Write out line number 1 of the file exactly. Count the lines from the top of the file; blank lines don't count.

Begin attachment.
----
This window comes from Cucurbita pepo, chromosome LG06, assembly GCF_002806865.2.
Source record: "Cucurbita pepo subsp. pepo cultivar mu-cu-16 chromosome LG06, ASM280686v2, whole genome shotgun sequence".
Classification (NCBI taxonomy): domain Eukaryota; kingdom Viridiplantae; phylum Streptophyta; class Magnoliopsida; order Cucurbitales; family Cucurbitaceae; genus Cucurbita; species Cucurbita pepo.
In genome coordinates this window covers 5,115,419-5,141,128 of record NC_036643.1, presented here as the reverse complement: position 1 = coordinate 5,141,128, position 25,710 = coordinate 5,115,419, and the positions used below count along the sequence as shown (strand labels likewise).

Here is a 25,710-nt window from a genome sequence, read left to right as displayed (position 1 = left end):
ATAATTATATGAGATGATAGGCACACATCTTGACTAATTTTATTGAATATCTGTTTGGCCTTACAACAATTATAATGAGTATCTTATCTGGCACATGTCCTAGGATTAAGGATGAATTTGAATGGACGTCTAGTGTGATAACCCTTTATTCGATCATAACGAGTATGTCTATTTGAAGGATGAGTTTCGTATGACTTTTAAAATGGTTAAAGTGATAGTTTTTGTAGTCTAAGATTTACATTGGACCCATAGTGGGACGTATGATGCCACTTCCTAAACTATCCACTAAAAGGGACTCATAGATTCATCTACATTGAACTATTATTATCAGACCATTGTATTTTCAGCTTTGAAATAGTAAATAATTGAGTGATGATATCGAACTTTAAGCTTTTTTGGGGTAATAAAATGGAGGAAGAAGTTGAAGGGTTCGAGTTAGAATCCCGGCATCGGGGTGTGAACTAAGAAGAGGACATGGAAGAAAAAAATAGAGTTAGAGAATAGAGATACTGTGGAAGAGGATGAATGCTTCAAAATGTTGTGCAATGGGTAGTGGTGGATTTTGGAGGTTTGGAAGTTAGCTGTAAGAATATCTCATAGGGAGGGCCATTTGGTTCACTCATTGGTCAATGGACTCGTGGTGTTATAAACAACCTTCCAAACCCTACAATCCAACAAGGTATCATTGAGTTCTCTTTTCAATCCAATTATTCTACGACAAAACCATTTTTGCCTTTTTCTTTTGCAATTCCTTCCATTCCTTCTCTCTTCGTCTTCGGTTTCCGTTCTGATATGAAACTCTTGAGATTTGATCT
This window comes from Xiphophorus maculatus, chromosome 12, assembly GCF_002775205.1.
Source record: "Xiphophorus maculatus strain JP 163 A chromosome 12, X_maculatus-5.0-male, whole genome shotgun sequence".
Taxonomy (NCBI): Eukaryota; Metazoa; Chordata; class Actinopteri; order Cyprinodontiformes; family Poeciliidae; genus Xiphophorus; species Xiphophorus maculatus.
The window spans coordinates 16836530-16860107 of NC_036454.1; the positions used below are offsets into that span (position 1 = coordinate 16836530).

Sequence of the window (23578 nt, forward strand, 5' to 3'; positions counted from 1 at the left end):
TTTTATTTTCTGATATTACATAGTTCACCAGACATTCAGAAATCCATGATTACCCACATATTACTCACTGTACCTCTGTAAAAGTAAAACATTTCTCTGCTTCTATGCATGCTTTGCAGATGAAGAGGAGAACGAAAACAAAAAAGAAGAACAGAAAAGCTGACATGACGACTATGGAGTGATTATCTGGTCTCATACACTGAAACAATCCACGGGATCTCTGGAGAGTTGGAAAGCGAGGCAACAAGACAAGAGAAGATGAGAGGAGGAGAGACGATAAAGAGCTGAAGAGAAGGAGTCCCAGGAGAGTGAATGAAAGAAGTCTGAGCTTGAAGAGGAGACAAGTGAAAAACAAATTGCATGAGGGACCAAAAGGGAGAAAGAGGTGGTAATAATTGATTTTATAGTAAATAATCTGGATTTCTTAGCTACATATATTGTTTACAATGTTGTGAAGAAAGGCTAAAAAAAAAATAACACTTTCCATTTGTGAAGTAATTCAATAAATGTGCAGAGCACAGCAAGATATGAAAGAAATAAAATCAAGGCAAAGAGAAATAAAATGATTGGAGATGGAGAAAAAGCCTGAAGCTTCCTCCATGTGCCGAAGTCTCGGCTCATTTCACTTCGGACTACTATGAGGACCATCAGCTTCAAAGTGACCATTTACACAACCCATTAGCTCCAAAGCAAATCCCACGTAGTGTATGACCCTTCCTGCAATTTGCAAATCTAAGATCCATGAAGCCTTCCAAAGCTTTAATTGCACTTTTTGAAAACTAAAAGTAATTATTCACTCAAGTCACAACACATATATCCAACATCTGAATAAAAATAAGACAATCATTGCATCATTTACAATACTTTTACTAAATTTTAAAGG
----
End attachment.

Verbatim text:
This window comes from Cucurbita pepo, chromosome LG06, assembly GCF_002806865.2.